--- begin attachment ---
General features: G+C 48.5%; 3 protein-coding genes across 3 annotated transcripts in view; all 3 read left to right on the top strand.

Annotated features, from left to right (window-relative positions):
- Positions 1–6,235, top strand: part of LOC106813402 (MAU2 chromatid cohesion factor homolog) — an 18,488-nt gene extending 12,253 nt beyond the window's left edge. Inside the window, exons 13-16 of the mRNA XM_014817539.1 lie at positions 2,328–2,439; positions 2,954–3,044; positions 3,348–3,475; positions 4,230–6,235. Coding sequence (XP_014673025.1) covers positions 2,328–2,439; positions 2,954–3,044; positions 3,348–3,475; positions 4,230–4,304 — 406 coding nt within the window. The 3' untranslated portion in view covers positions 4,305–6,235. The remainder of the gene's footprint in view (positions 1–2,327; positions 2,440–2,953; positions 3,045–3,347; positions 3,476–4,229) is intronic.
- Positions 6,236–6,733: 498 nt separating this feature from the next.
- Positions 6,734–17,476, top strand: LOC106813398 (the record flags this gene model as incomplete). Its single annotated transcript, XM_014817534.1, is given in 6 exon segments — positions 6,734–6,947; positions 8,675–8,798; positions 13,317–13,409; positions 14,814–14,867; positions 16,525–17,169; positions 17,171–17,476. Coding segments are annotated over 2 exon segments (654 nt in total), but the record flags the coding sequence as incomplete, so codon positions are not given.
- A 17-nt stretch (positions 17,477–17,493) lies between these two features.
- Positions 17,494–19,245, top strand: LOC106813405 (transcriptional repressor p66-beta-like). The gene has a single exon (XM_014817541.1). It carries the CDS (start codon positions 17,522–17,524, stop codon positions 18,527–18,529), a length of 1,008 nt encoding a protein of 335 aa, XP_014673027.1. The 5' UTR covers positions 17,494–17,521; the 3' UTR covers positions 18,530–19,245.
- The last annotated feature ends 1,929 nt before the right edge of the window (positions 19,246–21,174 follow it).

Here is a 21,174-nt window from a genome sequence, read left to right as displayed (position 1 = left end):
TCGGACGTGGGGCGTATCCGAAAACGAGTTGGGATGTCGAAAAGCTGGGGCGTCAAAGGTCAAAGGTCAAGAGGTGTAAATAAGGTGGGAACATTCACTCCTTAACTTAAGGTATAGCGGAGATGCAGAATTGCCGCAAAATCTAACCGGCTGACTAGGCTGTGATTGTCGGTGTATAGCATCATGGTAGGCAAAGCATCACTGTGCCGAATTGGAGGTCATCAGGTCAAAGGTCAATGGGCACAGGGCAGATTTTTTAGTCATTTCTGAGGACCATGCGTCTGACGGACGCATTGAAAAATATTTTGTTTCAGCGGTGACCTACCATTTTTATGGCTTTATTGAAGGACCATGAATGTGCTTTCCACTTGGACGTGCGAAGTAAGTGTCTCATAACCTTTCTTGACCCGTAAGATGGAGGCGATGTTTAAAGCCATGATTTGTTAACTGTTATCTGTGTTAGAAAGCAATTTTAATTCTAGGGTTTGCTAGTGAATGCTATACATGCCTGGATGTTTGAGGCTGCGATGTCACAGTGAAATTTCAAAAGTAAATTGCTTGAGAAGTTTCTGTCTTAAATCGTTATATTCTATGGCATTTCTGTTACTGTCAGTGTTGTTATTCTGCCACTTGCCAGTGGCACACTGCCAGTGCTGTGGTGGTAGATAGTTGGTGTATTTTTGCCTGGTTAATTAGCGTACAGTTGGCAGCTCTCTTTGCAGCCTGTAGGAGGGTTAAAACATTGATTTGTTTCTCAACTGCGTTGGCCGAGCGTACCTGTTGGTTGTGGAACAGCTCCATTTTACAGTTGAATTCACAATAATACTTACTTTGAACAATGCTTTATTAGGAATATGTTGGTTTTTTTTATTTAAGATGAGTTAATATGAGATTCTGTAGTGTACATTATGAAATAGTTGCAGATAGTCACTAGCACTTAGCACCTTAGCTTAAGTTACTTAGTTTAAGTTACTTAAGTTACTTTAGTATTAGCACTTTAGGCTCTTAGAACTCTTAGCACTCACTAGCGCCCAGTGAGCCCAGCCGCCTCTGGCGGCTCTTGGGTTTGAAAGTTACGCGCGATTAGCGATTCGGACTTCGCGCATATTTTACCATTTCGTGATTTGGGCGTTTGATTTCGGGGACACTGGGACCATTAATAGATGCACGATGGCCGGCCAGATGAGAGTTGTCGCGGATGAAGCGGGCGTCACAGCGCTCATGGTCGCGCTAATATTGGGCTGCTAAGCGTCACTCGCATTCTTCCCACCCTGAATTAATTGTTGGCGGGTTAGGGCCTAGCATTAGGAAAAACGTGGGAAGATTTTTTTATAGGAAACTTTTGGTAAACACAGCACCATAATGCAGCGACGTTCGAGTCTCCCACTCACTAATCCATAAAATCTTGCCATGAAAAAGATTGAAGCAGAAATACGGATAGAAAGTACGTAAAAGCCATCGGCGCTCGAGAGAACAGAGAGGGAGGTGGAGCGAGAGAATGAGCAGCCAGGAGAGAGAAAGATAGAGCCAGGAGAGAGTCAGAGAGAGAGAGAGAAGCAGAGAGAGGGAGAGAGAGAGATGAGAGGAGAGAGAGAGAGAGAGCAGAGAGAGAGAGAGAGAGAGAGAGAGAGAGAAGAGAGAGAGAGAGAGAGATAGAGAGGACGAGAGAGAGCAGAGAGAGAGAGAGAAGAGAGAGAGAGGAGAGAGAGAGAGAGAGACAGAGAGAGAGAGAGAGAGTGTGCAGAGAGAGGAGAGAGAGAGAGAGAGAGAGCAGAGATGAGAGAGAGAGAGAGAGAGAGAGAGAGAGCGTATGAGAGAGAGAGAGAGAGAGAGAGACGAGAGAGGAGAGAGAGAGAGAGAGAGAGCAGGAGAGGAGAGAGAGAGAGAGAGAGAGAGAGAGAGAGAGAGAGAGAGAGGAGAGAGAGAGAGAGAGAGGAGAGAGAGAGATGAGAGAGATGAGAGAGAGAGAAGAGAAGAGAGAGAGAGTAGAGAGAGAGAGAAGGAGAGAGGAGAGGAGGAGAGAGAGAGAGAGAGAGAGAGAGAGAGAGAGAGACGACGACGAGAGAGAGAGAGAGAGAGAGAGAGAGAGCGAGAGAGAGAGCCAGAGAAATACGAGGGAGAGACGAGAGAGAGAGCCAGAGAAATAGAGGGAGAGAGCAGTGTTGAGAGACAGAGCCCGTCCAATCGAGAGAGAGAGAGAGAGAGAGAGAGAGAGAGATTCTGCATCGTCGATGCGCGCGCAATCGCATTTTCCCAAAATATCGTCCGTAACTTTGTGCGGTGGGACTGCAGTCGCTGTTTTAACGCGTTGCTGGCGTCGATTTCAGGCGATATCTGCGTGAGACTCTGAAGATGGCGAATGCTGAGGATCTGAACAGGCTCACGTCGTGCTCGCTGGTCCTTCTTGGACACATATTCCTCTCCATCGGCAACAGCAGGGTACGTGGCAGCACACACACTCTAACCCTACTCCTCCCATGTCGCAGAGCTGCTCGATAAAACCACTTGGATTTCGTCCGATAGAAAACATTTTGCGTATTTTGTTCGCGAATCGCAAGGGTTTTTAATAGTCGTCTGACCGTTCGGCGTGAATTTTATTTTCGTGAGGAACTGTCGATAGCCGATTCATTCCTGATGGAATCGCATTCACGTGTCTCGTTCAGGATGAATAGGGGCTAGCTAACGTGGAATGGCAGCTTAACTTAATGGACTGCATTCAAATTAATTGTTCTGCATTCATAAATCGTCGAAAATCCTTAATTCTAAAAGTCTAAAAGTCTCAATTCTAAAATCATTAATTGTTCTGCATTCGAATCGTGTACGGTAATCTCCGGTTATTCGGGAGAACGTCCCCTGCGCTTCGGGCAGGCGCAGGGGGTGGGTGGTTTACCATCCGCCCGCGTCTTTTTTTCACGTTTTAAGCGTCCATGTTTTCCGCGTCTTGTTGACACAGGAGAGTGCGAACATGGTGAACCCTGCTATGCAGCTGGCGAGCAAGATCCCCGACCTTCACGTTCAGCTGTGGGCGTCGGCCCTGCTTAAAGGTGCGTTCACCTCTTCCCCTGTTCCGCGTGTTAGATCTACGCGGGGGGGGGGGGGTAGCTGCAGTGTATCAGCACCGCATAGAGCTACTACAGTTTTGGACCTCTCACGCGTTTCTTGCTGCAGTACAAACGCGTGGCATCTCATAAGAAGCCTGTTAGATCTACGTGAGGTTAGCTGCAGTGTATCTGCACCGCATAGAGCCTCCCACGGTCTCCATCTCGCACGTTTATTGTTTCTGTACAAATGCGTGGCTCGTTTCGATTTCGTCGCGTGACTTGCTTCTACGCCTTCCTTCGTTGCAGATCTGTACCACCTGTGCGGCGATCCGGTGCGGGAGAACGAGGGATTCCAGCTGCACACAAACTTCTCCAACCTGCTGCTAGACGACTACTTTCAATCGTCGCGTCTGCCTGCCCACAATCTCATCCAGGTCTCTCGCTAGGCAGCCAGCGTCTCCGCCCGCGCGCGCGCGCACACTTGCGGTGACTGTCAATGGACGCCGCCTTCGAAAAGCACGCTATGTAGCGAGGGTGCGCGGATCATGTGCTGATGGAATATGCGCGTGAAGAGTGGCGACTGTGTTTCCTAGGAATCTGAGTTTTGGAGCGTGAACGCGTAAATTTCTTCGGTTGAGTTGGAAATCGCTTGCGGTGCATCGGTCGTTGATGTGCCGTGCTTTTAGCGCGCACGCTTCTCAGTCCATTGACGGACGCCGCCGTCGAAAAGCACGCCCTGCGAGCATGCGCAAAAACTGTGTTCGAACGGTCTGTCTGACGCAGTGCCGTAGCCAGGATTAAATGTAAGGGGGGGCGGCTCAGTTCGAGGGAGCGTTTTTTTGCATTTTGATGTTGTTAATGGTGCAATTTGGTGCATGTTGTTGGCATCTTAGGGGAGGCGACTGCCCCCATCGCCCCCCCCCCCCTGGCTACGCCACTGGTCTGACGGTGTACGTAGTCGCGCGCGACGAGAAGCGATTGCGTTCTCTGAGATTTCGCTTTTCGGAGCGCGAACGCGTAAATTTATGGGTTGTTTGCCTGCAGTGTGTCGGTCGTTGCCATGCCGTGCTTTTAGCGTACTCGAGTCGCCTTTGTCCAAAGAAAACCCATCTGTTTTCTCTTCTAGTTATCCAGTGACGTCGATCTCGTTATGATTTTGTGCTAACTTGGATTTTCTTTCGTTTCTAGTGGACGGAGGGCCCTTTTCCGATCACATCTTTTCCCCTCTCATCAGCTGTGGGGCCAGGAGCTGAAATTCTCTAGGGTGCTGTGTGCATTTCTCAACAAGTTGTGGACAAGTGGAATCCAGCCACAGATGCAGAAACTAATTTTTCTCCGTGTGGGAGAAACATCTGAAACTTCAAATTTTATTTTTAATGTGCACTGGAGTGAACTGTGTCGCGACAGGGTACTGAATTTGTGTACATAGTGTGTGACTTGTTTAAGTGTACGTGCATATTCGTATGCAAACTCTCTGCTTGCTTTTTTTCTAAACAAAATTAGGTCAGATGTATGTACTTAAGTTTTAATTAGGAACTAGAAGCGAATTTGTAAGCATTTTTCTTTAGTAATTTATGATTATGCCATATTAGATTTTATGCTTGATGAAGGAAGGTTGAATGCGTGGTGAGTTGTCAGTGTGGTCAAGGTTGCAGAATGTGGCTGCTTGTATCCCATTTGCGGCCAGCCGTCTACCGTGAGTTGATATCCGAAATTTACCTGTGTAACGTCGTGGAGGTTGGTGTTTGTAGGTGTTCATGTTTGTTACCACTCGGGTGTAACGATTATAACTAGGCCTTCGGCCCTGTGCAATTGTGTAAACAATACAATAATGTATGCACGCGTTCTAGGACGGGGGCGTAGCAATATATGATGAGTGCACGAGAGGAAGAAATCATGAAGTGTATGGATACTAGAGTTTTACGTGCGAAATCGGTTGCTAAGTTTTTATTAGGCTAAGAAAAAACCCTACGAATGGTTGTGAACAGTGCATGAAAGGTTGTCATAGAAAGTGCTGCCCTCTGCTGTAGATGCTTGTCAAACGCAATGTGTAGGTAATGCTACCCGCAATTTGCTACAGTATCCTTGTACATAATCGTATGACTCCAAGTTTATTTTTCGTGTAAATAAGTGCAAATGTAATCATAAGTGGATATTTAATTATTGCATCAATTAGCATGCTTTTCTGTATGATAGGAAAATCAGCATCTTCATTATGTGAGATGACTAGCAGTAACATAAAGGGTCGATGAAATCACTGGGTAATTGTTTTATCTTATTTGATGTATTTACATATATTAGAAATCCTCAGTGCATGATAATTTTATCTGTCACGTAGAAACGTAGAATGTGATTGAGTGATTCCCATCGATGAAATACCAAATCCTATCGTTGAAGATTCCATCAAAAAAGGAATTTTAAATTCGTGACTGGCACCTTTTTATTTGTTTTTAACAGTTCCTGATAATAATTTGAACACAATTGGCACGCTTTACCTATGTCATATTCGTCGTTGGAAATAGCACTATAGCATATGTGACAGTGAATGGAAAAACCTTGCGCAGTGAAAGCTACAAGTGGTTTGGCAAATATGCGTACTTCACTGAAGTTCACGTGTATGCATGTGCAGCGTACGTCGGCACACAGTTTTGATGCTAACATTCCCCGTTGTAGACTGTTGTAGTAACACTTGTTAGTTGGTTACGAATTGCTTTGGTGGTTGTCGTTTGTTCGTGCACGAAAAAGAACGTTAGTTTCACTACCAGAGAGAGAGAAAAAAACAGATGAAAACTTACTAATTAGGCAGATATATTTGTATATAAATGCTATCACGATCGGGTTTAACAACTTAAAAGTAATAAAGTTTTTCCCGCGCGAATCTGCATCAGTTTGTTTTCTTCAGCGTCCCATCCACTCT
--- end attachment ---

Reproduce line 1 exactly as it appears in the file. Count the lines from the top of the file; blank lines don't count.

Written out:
General features: G+C 48.5%; 3 protein-coding genes across 3 annotated transcripts in view; all 3 read left to right on the top strand.